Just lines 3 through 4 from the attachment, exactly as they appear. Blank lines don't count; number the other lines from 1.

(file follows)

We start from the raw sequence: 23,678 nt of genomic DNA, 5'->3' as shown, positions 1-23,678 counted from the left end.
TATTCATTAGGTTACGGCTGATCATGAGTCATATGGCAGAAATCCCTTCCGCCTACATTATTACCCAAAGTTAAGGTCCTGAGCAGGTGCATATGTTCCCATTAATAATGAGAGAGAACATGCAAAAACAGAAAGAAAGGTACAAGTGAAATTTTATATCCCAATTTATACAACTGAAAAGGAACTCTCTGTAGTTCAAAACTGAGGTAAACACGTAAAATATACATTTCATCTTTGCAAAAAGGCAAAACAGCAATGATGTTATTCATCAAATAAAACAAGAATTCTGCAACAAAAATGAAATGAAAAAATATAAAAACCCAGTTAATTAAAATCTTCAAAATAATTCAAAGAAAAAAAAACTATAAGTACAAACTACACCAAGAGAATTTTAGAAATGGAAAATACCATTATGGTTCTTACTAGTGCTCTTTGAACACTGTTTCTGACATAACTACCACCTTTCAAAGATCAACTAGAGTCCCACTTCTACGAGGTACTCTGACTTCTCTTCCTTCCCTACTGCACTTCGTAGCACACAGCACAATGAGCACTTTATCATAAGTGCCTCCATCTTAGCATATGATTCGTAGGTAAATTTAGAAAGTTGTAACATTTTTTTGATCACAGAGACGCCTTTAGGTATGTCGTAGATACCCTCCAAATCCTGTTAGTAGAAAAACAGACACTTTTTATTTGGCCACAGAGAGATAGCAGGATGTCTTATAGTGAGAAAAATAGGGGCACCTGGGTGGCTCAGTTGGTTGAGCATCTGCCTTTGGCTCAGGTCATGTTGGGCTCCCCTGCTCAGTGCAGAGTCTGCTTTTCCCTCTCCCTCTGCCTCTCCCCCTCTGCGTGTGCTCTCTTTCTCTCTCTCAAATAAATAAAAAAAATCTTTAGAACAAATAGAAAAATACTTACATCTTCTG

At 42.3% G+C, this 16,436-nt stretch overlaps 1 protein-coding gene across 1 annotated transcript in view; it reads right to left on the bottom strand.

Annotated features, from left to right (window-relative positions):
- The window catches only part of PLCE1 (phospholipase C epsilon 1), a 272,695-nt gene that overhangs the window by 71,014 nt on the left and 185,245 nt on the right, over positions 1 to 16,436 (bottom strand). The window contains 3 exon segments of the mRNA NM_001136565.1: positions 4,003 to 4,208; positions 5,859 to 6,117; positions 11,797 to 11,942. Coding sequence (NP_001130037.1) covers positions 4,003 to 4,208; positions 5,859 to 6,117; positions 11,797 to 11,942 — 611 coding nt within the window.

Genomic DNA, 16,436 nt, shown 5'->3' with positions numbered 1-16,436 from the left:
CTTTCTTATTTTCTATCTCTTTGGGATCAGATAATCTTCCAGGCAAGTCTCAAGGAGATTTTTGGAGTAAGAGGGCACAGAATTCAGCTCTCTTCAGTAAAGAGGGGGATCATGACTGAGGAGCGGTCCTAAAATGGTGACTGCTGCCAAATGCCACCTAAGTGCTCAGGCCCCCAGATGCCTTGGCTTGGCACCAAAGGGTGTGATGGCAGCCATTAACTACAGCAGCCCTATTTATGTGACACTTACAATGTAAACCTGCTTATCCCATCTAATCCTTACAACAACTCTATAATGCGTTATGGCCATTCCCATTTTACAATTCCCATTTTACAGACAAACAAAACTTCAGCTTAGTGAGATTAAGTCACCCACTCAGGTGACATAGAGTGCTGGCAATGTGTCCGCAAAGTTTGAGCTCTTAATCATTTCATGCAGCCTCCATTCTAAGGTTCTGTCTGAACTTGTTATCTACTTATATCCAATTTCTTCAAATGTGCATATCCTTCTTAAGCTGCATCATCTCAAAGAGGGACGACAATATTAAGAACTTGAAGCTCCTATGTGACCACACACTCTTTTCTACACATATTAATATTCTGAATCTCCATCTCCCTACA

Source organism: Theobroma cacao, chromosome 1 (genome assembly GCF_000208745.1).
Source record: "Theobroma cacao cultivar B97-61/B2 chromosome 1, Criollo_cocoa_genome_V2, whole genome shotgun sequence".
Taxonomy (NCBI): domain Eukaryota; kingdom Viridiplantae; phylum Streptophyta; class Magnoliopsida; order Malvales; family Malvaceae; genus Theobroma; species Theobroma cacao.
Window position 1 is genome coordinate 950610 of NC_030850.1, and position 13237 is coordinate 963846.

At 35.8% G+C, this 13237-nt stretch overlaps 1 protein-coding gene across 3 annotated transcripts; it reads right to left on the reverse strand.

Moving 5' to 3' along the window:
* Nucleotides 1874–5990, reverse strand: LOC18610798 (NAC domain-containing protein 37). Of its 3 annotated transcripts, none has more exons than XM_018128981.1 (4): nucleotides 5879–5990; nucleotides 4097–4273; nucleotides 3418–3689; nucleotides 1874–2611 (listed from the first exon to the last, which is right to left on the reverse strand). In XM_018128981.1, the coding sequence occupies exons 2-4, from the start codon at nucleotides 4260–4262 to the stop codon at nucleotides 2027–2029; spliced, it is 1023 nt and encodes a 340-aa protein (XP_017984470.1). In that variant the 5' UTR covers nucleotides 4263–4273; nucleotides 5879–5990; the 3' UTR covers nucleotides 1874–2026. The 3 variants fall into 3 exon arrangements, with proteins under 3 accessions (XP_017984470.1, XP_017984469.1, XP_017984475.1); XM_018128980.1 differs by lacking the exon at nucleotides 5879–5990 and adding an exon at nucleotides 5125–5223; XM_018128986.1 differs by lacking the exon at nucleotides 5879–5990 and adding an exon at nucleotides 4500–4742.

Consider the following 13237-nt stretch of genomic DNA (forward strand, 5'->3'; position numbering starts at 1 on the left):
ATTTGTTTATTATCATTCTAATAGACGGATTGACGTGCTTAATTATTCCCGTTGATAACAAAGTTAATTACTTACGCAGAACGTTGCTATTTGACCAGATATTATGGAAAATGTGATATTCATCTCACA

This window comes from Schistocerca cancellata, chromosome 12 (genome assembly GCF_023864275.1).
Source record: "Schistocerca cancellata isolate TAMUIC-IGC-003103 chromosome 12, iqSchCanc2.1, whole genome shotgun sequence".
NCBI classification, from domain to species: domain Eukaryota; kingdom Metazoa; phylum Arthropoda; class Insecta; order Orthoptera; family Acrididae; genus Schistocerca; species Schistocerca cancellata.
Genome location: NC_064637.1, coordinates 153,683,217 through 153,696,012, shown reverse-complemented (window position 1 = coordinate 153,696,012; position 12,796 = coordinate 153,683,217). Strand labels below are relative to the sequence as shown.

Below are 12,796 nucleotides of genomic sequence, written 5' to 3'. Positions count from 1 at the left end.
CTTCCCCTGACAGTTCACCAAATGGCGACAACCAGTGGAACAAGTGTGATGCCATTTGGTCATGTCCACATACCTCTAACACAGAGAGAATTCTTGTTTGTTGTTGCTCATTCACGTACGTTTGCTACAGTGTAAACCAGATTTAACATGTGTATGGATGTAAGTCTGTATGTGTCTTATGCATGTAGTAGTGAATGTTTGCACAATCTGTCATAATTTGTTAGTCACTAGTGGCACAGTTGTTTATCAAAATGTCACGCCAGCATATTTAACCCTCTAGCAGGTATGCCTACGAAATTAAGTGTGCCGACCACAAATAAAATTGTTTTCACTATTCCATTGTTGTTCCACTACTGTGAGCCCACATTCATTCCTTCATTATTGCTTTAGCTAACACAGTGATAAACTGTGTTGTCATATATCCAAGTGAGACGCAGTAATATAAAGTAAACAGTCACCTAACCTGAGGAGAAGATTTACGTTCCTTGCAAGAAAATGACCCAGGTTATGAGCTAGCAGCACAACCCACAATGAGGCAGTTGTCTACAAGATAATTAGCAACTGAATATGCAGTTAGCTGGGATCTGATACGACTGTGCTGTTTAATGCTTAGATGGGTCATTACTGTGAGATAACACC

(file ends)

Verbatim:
At 42.3% G+C, this 16,436-nt stretch overlaps 1 protein-coding gene across 1 annotated transcript in view; it reads right to left on the bottom strand.

Annotated features, from left to right (window-relative positions):